Prominent actresses banned for hijab defiance and supporting protests say not acting is a choice they made to protect their professional dignity before being banned.
“My honor does not allow me to act in [Iran's highly controlled] film industry. Who are you [to ban me]?” Katayoun Riahi said on Instagram in a post that included the photos of the twenty colleagues who were officially banned from acting earlier this week. “I never believed [in the necessity of wearing] the hijab to have ‘removed’ mine now,” she told Iran International TV in November.
“I said goodbye to the world of acting when I was in solitary confinement at Evin prison,” Hengameh Ghaziani, who has also been banned, wrote in an Instagram post. Referring to her interviews with Persian-language media outside Iran, Ghaziani was indicted for “contact with hostile and anti-revolutionary media”.
Pantea Bahram, another banned actress, said in an Instagram story after the release of the list that being banned is the least of her concern, with so many protesters still in prison, and when young girls and boys lost their eyes to the bullets of security forces during the crackdown on protesters in 2022 and 2023.
The ban has met much criticism from others in the film industry. “I feel ashamed of looking at the list in which there are the names of no men. I’m proudly standing with my [female] colleagues until they return [to work],” Mohammad Rezayi-Rad, theater director, announced on Instagram.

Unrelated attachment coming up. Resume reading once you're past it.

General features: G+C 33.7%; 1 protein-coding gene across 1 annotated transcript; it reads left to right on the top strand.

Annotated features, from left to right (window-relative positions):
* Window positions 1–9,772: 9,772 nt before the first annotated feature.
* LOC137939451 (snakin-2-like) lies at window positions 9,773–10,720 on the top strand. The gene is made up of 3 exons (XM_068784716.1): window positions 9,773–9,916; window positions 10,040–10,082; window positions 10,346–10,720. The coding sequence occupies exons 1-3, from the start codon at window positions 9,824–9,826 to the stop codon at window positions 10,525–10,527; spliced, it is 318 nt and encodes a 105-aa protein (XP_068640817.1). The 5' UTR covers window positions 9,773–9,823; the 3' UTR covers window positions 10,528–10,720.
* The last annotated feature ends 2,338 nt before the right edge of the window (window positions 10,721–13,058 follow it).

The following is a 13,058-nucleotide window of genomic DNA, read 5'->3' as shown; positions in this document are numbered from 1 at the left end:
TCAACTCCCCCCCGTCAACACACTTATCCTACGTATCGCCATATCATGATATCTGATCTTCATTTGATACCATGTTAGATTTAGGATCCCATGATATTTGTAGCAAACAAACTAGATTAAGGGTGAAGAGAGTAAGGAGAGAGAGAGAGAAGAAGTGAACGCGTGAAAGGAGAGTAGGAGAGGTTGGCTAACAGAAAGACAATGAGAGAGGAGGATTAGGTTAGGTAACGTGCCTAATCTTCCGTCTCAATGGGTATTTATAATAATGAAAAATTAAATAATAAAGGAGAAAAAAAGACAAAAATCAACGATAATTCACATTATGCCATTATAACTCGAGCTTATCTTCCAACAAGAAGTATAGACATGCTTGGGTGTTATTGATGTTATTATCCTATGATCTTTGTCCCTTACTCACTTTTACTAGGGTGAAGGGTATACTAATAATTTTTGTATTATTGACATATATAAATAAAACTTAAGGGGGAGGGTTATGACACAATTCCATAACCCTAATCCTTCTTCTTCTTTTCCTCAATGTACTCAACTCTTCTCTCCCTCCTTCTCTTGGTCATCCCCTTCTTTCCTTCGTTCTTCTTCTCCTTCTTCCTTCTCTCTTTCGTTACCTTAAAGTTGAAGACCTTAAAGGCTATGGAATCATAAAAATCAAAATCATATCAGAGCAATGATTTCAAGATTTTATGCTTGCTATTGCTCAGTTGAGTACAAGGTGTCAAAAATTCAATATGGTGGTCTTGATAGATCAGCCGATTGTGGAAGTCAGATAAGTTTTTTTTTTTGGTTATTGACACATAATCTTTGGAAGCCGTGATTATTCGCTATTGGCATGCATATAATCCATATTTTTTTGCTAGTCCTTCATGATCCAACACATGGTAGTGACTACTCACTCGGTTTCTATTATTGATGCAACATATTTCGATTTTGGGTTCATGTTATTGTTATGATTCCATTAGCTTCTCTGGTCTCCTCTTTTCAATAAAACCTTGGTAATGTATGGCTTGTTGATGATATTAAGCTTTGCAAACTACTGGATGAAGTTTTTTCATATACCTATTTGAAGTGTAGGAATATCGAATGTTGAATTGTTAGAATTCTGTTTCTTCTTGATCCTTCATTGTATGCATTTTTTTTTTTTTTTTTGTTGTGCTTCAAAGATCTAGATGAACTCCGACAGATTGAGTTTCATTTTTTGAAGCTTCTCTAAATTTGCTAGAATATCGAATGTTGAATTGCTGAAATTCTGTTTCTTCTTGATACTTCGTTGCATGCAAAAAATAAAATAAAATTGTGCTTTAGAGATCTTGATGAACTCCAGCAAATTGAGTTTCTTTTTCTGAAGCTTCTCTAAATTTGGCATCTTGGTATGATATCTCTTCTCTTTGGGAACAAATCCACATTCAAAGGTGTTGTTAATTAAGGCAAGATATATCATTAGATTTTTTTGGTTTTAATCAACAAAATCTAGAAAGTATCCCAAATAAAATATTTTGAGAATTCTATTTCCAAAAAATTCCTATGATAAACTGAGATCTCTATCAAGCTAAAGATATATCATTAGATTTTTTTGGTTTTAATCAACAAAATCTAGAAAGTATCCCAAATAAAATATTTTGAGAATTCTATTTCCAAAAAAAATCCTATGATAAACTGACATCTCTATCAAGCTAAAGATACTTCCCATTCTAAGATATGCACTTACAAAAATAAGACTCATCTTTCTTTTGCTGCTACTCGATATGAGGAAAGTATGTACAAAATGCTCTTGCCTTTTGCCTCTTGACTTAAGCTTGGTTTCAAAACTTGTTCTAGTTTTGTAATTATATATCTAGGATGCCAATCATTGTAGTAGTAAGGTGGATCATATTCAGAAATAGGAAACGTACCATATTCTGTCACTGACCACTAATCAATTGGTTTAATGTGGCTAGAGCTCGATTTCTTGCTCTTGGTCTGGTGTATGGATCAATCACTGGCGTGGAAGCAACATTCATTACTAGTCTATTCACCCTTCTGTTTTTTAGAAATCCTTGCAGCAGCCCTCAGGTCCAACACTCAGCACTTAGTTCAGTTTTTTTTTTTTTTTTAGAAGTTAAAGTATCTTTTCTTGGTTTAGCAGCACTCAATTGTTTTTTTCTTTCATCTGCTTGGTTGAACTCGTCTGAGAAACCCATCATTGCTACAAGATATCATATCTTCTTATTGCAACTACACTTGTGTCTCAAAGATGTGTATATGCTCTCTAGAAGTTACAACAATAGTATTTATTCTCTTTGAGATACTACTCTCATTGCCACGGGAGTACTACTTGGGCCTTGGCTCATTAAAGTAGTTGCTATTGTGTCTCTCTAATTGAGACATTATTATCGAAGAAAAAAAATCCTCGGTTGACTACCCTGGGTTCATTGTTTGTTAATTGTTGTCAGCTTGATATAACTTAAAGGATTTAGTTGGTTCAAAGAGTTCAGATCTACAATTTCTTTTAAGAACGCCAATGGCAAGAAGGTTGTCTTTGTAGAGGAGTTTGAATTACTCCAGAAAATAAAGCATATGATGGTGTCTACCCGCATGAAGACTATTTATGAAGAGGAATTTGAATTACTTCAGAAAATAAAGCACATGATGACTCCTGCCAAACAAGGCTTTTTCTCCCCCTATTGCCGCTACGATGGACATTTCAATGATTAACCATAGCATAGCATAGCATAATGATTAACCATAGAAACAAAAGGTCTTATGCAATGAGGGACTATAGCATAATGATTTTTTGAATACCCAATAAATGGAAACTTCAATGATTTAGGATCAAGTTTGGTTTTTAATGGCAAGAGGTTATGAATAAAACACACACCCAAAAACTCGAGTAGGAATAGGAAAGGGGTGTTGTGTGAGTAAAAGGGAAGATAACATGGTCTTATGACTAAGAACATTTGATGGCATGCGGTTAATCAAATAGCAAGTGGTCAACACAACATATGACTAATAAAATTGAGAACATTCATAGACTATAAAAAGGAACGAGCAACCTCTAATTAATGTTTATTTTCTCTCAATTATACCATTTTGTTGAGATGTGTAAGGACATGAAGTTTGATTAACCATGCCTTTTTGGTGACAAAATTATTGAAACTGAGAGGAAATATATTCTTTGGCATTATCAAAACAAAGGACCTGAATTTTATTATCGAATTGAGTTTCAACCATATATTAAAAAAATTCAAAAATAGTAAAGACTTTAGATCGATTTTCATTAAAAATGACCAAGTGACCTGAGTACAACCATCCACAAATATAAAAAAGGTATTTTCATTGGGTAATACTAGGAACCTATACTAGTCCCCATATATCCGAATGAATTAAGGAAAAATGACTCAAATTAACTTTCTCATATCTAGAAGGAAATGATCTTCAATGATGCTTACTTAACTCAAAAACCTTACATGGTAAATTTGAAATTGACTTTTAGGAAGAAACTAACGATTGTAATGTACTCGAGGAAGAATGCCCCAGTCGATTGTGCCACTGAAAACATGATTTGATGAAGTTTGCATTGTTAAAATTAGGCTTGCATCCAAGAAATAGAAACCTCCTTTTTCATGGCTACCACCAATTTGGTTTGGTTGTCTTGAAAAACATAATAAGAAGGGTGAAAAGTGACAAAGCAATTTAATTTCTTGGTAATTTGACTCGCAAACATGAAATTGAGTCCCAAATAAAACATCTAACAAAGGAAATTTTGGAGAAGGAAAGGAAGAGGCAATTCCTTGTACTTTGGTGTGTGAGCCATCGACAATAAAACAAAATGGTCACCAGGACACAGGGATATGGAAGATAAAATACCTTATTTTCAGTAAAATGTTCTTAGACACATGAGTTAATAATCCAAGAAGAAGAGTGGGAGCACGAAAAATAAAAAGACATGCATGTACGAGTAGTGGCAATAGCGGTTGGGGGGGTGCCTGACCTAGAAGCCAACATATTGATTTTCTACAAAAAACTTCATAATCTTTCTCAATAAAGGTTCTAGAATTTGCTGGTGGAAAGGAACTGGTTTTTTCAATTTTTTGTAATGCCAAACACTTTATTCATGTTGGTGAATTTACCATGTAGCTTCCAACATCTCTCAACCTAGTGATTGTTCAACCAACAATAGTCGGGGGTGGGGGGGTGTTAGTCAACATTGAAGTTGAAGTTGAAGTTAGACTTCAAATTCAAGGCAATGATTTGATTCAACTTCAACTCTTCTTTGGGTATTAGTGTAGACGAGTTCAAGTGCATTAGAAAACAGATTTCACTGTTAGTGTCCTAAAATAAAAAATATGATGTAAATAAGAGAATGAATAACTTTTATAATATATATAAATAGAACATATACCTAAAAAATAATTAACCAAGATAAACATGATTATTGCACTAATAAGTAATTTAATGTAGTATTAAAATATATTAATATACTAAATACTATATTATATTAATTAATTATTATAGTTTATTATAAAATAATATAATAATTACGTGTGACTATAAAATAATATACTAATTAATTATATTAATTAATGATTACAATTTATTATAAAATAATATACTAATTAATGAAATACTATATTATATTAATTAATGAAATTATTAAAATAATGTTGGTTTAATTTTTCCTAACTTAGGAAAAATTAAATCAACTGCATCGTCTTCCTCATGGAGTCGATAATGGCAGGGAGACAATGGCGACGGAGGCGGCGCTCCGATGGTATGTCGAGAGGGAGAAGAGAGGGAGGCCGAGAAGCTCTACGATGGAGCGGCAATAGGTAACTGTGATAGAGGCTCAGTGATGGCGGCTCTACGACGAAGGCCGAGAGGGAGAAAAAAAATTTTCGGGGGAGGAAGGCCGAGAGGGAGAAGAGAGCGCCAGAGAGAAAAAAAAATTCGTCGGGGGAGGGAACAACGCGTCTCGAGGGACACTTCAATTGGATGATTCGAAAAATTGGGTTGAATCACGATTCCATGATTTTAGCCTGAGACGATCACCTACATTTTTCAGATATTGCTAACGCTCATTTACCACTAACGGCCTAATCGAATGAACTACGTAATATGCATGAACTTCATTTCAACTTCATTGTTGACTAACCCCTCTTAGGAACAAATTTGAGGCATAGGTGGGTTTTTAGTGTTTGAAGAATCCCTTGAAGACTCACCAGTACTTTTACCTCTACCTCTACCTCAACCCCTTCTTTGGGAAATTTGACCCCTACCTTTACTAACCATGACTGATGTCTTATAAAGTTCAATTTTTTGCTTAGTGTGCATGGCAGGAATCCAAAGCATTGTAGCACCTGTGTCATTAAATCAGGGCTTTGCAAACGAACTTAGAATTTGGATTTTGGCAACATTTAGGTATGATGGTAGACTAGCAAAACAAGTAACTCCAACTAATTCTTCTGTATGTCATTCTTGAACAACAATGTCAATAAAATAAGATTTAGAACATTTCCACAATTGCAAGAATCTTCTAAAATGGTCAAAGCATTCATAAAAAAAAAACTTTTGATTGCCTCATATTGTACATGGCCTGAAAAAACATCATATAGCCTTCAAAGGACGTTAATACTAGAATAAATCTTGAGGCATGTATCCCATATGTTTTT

Iranian actresses are required to cover their hair in the films they play. The ministry enforces the hijab, as well as censorship of content, by rejecting scripts or modifying them and refusing a public screening license if a film does not meet their requirements.
Banned actresses expressed solidarity with protesters and the anti-hijab movement, often posting photos of themselves without headscarves during last year’s nationwide protests following Mahsa Amini's death in custody.
Riahi, 62, and two other celebrity actresses, Golab Adineh and Fatemeh Motamed-Aria, also showed up with no headscarves at the funeral of popular film director, Kiumars Pourahmad, who tragically ended his own life in April.
Speaking to reporters on the sidelines of a cabinet meeting Wednesday Islamic Guidance Minister Mohammad-Mehdi Esmaili confirmed the ban earlier announced by a ministry official in charge of the film industry.
“We announced before that abidance by the hijab is a legal requirement … I have said several times that those who do not abide by the law cannot work [in the film industry],” Esmaili said.
The list of the banned actresses was released on the same day by the director of the supervision department of the ministry’s Cinema Organization, Habib Ilbeigi.
Some of these celebrities, including Riahi, were arrested for their hijab rebellion. Riahi had to apologize for her defiance under duress during her trial last December. Unable to bear the relentless psychological torment, she passed out and had to be taken to hospital by ambulance. The trial was being filmed, apparently for airing on the state television to discourage others from following suit.
Actresses' open rejection of hijab led to some losing roles in TV sitcoms, the cancellation of entire shows, and censorship of their previous films.
In November last year, House of Cinema, formerly known as the Iranian Alliance of Motion Picture Guilds, said 100 filmmakers and other movie, music and theater personalities had been arrested or banned from work since the Mahsa Movement protests began in mid-September 2022.